Dolce Vita ends long run downtown

DEAN HUMPHREY/The Daily Sentinel—Susan and Rick Crippen are shown Saturday before serving dinner for the last time at Dolce Vita in downtown Grand Junction.



True to tradition, Susan Crippen didn’t know what Saturday’s dinner specials would be until around 4 p.m., when Dolce Vita chefs looked at the day’s fresh ingredients and got creative.

It’s been that way for 18 years, since the restaurant opened at 336 Main St. in Grand Junction. And it was that way Saturday, the last day it was open.

After making what they described as an excruciating decision, owners Rick and Sue Crippen decided on Christmas Day to close the Italian restaurant.

“When they did the construction downtown, a lot of us were in the middle of that construction and different businesses reacted different ways,” Susan Crippen explained. “(The construction) basically shut it down for having anybody come in for six months out of the year, so that and the economy kind of spiraled it down. When downtown opened up again, we were not having the traffic like we used to have.”

Rick Crippen had been at the restaurant for 15 years and Susan Crippen for nine, and many of the employees had been there for six or seven years, Susan said. The couple made the decision on Christmas Day to close and decided Saturday would be the last day.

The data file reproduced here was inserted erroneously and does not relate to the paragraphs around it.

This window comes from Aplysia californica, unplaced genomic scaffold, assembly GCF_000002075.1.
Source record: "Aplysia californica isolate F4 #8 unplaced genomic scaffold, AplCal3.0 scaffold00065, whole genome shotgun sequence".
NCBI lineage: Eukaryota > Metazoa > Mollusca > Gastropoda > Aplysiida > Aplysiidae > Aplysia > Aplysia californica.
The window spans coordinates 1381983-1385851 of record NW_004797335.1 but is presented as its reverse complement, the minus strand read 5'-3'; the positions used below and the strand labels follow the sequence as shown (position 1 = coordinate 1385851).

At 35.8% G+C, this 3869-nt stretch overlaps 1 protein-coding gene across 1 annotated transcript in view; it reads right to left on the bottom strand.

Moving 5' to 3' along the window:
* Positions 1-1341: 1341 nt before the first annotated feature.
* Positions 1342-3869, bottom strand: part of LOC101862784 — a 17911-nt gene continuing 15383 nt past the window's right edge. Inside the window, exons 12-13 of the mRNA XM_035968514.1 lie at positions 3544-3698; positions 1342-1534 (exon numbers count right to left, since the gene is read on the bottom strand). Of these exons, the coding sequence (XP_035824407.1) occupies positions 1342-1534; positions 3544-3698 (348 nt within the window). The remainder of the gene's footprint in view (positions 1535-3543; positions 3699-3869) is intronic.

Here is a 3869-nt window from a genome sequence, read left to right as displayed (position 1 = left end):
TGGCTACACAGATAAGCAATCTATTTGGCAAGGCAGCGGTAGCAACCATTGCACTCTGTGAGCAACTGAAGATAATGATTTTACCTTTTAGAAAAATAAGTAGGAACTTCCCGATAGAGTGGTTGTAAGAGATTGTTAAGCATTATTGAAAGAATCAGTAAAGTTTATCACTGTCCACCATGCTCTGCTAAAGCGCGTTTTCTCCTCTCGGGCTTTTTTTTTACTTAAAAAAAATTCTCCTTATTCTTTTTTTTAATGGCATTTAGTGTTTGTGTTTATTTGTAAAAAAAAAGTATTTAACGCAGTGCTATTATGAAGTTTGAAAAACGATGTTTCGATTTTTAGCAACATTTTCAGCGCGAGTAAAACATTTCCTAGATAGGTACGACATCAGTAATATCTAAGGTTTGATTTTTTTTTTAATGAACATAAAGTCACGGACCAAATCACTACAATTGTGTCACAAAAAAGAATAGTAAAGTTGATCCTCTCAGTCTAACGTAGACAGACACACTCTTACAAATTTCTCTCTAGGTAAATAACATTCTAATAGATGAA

“I’m real sorry they’re closing,” said Dale Riley, to whom the Crippens gave wine corks so he could make birdhouses with them. He stopped by Saturday afternoon to give them a wooden bird feeder he’d made, a miniature porch swing that hangs in a tree.

In the lull between lunch and dinner, Rick was busy behind the bar, drying wine glasses and pouring drinks for the handful of people seated there. A couple sat near the window in a pool of milky sunshine, enjoying plates of pasta. Susan, a black towel tucked in the back pocket of her jeans, greeted customers and consulted with the servers.

“It’s really sad,” she said, glancing around the familiar, Mediterranean-inspired interior. And it will be sad for longtime customers who always knew where to get Pollo Alle Fragole, a chicken and strawberry dish that had been on the restaurant’s menu for much of its life.

“We can’t beat ourselves up about anything, we’re not bitter about anything,” Susan said. “We gave it everything we had, but you can only prepare so much and so far.”


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